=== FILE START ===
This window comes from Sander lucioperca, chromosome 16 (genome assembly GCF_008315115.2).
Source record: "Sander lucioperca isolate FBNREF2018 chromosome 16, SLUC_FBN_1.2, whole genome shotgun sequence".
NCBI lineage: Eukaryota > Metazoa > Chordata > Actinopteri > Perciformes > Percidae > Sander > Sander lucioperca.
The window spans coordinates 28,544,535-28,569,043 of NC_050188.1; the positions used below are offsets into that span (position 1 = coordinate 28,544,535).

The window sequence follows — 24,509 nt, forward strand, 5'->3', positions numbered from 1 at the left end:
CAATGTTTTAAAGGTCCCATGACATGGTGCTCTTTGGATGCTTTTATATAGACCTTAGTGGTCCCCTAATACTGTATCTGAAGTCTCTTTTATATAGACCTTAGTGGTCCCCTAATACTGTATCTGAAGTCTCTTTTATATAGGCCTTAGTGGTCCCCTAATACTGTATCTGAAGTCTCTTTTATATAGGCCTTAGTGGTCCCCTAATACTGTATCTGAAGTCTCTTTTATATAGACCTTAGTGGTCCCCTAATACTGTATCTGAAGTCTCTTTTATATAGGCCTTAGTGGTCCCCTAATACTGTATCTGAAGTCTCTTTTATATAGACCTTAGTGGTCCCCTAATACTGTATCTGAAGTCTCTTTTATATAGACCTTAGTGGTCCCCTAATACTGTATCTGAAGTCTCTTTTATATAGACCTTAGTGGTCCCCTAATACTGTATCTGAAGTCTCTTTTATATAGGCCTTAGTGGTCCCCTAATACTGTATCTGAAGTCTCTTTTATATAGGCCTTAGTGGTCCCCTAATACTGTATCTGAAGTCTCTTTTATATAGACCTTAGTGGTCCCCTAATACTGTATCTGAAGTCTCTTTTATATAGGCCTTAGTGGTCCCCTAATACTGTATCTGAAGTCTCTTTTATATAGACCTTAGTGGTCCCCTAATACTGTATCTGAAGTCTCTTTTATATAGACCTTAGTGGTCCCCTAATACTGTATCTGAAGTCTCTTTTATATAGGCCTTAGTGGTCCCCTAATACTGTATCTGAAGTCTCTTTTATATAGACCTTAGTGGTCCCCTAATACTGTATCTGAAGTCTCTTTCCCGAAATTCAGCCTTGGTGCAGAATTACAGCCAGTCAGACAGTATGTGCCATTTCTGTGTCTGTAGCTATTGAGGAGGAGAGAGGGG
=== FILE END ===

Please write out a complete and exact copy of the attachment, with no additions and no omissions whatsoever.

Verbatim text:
This window comes from Sander lucioperca, chromosome 16 (genome assembly GCF_008315115.2).
Source record: "Sander lucioperca isolate FBNREF2018 chromosome 16, SLUC_FBN_1.2, whole genome shotgun sequence".
NCBI lineage: Eukaryota > Metazoa > Chordata > Actinopteri > Perciformes > Percidae > Sander > Sander lucioperca.
The window spans coordinates 28,544,535-28,569,043 of NC_050188.1; the positions used below are offsets into that span (position 1 = coordinate 28,544,535).

The window sequence follows — 24,509 nt, forward strand, 5'->3', positions numbered from 1 at the left end:
CAATGTTTTAAAGGTCCCATGACATGGTGCTCTTTGGATGCTTTTATATAGACCTTAGTGGTCCCCTAATACTGTATCTGAAGTCTCTTTTATATAGACCTTAGTGGTCCCCTAATACTGTATCTGAAGTCTCTTTTATATAGGCCTTAGTGGTCCCCTAATACTGTATCTGAAGTCTCTTTTATATAGGCCTTAGTGGTCCCCTAATACTGTATCTGAAGTCTCTTTTATATAGACCTTAGTGGTCCCCTAATACTGTATCTGAAGTCTCTTTTATATAGGCCTTAGTGGTCCCCTAATACTGTATCTGAAGTCTCTTTTATATAGACCTTAGTGGTCCCCTAATACTGTATCTGAAGTCTCTTTTATATAGACCTTAGTGGTCCCCTAATACTGTATCTGAAGTCTCTTTTATATAGACCTTAGTGGTCCCCTAATACTGTATCTGAAGTCTCTTTTATATAGGCCTTAGTGGTCCCCTAATACTGTATCTGAAGTCTCTTTTATATAGGCCTTAGTGGTCCCCTAATACTGTATCTGAAGTCTCTTTTATATAGACCTTAGTGGTCCCCTAATACTGTATCTGAAGTCTCTTTTATATAGGCCTTAGTGGTCCCCTAATACTGTATCTGAAGTCTCTTTTATATAGACCTTAGTGGTCCCCTAATACTGTATCTGAAGTCTCTTTTATATAGACCTTAGTGGTCCCCTAATACTGTATCTGAAGTCTCTTTTATATAGGCCTTAGTGGTCCCCTAATACTGTATCTGAAGTCTCTTTTATATAGACCTTAGTGGTCCCCTAATACTGTATCTGAAGTCTCTTTCCCGAAATTCAGCCTTGGTGCAGAATTACAGCCAGTCAGACAGTATGTGCCATTTCTGTGTCTGTAGCTATTGAGGAGGAGAGAGGGG